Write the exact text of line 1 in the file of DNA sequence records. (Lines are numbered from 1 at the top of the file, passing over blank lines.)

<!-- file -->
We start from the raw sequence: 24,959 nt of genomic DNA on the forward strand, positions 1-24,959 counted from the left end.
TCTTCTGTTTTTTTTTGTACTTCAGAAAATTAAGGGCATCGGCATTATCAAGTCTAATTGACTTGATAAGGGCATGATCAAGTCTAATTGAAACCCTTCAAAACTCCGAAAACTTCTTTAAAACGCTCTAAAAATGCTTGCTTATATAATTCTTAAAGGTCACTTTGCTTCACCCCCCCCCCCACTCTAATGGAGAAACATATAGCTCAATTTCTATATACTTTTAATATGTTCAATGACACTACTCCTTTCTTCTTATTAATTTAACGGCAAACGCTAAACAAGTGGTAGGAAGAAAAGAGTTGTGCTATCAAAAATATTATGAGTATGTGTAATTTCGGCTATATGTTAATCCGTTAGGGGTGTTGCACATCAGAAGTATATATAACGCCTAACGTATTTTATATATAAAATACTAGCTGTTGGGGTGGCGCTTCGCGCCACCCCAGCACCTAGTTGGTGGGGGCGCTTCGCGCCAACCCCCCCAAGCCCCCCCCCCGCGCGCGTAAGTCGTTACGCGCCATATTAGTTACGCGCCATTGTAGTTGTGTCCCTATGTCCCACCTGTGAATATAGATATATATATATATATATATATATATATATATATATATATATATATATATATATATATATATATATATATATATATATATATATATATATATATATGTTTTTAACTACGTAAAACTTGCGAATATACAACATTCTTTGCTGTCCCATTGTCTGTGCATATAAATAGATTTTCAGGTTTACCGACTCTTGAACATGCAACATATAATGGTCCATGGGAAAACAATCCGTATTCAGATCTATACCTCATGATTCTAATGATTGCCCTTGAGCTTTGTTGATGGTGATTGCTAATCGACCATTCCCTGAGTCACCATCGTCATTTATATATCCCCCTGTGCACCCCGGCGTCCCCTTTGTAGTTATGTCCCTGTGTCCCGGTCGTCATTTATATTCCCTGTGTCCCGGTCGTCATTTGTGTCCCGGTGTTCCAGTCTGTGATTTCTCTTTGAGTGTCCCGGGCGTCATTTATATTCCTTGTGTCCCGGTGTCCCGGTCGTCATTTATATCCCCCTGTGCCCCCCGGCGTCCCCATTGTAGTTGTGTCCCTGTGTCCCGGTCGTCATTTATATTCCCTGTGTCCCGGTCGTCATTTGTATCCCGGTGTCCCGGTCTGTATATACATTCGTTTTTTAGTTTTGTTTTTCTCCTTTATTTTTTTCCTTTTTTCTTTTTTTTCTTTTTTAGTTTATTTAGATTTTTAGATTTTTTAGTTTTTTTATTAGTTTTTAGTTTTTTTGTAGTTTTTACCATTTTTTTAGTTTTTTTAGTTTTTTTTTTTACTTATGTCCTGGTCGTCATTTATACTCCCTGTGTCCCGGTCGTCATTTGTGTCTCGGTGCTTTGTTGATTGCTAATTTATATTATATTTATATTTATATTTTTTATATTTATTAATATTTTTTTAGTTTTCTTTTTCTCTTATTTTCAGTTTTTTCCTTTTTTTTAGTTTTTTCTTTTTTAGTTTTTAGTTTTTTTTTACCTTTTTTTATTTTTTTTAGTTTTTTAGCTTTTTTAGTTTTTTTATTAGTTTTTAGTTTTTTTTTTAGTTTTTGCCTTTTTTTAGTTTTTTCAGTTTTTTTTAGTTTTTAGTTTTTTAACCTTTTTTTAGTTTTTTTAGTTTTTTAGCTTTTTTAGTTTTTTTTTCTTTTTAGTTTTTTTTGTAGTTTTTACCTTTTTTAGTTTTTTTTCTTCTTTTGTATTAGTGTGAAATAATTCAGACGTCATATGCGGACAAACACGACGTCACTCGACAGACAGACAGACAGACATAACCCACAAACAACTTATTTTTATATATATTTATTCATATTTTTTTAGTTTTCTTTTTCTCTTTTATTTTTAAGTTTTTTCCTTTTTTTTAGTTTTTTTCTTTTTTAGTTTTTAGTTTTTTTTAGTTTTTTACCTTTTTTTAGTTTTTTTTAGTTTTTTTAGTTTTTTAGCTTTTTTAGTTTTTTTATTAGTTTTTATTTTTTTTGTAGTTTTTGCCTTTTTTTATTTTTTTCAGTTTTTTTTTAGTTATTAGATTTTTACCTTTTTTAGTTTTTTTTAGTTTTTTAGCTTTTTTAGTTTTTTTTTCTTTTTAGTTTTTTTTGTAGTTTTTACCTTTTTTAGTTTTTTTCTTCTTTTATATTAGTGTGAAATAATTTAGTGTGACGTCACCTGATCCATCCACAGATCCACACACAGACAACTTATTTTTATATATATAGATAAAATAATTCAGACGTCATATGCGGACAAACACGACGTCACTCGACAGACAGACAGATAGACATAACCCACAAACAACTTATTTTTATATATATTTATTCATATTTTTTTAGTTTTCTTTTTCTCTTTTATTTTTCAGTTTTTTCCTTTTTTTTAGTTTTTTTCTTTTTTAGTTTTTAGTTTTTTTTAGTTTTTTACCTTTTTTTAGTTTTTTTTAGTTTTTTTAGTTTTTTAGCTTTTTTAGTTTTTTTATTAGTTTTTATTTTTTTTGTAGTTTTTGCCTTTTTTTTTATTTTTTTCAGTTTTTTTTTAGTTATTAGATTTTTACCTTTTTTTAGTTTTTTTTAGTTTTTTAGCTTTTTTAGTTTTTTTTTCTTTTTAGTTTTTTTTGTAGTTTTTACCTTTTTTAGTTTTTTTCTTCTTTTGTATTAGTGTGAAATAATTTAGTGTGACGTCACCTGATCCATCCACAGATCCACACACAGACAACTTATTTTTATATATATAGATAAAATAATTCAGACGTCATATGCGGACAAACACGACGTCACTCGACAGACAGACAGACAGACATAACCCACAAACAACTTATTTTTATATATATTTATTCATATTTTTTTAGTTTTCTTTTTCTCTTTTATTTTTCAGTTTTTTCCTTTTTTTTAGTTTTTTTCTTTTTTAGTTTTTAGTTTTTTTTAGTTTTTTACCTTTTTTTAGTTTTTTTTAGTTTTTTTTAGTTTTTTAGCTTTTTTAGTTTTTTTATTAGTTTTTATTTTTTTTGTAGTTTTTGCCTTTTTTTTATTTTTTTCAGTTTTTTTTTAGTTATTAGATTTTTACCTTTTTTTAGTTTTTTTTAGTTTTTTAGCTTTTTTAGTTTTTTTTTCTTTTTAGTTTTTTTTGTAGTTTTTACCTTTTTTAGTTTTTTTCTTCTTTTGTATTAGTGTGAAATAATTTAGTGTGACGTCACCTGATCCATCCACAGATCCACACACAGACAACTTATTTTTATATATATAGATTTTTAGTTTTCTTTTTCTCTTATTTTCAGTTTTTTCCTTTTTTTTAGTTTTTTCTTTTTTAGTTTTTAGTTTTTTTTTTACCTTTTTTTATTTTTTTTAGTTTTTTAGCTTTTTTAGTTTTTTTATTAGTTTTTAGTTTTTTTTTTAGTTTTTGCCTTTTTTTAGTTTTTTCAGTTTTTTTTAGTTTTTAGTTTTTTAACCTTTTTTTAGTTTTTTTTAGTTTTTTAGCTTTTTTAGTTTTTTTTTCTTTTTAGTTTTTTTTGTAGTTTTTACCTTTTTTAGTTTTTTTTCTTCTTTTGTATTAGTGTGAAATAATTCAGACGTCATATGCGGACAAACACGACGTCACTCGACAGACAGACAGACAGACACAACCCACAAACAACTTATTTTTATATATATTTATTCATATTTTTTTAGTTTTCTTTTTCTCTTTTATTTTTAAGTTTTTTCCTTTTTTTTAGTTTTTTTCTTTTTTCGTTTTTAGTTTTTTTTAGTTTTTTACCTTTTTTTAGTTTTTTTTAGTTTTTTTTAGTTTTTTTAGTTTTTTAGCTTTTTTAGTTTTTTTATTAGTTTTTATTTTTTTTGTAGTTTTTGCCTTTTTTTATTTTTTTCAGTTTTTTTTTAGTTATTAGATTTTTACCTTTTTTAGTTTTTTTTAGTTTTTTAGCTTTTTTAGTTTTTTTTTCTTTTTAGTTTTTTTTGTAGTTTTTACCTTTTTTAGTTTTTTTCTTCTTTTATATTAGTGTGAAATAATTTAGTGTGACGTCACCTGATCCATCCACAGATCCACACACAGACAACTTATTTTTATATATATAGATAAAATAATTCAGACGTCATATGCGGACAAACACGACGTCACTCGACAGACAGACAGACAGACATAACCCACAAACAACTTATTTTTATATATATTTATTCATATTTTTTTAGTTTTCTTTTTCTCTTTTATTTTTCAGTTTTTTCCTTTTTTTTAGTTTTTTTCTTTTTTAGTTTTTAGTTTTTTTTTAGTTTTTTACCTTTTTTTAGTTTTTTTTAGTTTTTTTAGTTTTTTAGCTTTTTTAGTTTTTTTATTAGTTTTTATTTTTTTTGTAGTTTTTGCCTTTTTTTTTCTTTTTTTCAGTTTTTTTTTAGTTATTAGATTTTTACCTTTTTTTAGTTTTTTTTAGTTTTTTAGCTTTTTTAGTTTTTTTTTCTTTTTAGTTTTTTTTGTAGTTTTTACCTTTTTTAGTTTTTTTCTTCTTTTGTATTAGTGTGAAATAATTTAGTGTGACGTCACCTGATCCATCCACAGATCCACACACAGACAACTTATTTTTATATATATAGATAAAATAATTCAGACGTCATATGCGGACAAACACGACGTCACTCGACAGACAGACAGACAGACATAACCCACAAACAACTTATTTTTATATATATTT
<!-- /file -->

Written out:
We start from the raw sequence: 24,959 nt of genomic DNA on the forward strand, positions 1-24,959 counted from the left end.